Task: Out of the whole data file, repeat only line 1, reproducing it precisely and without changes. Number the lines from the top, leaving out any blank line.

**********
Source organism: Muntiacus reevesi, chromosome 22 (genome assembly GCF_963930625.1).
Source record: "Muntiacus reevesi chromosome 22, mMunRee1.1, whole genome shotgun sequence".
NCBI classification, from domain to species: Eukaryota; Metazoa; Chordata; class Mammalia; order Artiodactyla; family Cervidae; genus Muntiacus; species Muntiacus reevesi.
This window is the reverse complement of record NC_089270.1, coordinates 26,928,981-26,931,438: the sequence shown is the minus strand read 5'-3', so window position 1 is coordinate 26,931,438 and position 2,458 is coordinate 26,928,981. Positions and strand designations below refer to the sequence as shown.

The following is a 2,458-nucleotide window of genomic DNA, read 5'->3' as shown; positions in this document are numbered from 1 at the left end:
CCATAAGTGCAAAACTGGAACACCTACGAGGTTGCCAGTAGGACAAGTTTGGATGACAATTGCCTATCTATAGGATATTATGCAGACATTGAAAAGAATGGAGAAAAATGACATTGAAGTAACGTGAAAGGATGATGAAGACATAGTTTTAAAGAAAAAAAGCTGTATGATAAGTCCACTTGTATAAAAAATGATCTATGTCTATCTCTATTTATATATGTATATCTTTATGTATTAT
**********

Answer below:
Source organism: Muntiacus reevesi, chromosome 22 (genome assembly GCF_963930625.1).